My first encounter with The Telescopes came in the early 90s, when I saw the video clip for ‘Flying’ late one night on Rage. Being, as I was, completely immersed in the twin sounds of Madchester and shoegaze, both of which were heavily indebted to 1960s pop, I though that The Telescopes were pretty much perfection. Unfortunately, their 1992 self-titled album was the beginning and ending of my relationship with the band, as they stopped releasing music. Fast forward two decades and I stumbled across the Trensmat label when tracking down Astral Social Club releases. Here, I noticed, were a few releases by The Telescopes which had, apparently, rebooted in the mid-2000s. Indeed, the label had started in 2006 with a 7” release by the band. They had a discount CD, Every Noise Has A Note, on the website, a compilation of out of print 7” releases, so I grabbed that with my order. It was the first ‘new’ Telescopes music I’d heard in a long, long time, but it was enough to let me know that, like an old friend who you haven’t seen for years but can pick up with exactly were you left off, The Telescopes were making music in the now that I wanted to hear as much as I did in my teens.
Exploding Head Syndrome is the latest in the band’s 21st century resurgence (which, in practise, is now really the solo vehicle for founder, Stephen Lawrie, with a cast of thousands as sporadic studio and live collaborators) and is another album to savour. The things that were at the core of The Telescopes in 1992 are still present – melody, psychedelia, an interplay between guitars and technology – yet it sounds nothing like 1992. The spectrum of the 21st century noise underground has been fully absorbed, as well as more British strands of post-rave electronics which mine the depths of texture and space. Exploding Head Syndrome is gritty, most songs buried under layers of fizz, hiss and hum. Muted square-wave synth drones undergird many of the tracks, and subdued rhythms are supplied by tambourine or shaker samples which sound like they’ve been pitch shifted and slowed down to within inches of their lives. Floating across the backgrounds are guitar and keyboard filigrees that cycle until fading out, or dissolve into feedback.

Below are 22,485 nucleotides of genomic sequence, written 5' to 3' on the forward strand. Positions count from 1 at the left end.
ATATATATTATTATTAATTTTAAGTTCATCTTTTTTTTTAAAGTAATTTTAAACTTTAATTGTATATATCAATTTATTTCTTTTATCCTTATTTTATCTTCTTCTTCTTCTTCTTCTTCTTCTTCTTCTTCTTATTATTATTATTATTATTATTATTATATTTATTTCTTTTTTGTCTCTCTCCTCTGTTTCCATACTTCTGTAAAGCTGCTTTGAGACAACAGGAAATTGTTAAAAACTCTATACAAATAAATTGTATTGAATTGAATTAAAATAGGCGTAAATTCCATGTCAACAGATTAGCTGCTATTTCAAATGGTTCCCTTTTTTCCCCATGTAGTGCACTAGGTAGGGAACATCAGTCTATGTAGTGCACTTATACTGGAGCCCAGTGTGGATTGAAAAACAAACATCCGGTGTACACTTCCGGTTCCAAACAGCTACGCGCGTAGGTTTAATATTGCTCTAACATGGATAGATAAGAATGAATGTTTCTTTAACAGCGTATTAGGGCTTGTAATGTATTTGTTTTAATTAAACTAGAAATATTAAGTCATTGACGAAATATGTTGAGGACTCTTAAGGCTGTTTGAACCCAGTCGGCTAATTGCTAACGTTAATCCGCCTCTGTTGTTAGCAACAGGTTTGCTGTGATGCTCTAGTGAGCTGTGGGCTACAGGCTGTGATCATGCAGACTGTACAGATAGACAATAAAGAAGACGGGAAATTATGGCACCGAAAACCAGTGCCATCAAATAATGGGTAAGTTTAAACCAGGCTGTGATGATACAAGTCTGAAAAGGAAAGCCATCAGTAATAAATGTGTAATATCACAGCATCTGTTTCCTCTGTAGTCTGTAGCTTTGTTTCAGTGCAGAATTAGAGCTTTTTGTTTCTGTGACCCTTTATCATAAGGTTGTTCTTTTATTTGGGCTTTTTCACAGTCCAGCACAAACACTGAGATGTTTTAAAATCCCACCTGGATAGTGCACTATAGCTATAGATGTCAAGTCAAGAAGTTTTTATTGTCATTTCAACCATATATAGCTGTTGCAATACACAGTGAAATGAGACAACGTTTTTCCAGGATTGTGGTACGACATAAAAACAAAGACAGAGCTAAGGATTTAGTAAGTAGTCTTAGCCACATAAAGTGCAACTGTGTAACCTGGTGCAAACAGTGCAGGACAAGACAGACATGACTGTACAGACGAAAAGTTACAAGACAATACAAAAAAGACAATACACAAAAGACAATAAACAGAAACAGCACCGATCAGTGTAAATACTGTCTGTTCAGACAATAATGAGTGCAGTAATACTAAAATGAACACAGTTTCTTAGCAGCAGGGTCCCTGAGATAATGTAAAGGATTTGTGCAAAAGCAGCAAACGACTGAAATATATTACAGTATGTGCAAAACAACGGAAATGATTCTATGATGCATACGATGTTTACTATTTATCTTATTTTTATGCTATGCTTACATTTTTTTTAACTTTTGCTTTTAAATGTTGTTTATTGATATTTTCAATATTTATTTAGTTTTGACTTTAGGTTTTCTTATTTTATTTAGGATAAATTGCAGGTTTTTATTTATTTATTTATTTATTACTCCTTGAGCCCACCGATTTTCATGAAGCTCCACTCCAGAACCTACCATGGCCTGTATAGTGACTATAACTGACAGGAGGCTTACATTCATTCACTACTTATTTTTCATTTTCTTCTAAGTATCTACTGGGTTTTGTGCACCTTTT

These descriptions, however, on the surface, belie the true appeal of Exploding Head Syndrome. While all those things sound like harshness and abrasiveness, what you actually hear is music of incredible calm and beauty. Lawrie’s voice features throughout and never climbs above a whisper, all the while transmitting earworm melodies. As a youth, my greatest attraction to shoegaze was always the contrast between noise and beauty, and a lack of the machismo which prevailed in the bulk of guitar rock. That aggression and self-aggrandisement has also been a key factor in my lack of deep love for the 21st century noise underground, in spite of the undeniable cerebral appeal of the actual sound. Lawrie circumvents all those aspects that I find repellant and replaces them with the very things I’ve found so appealing in his music for almost three decades. He has remained stringently true to the core values on which he has always built his music, awash in deep psychedelia, in drone, even in (heavily submerged) classic pop. And yet, paradoxically, it sounds nothing like the past, particularly the past of The Telescopes. Rather than recreating past glories, Exploding Head Syndrome shows the value, and thrill, of heading down a path and exploring every possibility over an extended period of time. It’s a deeply rewarding and moving exploration.